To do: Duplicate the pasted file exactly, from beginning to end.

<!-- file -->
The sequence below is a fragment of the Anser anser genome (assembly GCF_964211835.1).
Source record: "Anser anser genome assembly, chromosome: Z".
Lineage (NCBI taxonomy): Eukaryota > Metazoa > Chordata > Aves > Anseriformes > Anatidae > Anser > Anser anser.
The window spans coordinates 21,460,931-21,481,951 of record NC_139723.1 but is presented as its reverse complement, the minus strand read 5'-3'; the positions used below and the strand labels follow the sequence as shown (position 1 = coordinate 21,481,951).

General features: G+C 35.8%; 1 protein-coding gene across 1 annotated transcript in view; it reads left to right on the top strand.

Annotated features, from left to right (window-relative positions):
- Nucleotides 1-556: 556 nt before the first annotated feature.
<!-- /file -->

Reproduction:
The sequence below is a fragment of the Anser anser genome (assembly GCF_964211835.1).
Source record: "Anser anser genome assembly, chromosome: Z".
Lineage (NCBI taxonomy): Eukaryota > Metazoa > Chordata > Aves > Anseriformes > Anatidae > Anser > Anser anser.
The window spans coordinates 21,460,931-21,481,951 of record NC_139723.1 but is presented as its reverse complement, the minus strand read 5'-3'; the positions used below and the strand labels follow the sequence as shown (position 1 = coordinate 21,481,951).

General features: G+C 35.8%; 1 protein-coding gene across 1 annotated transcript in view; it reads left to right on the top strand.

Annotated features, from left to right (window-relative positions):
- Nucleotides 1-556: 556 nt before the first annotated feature.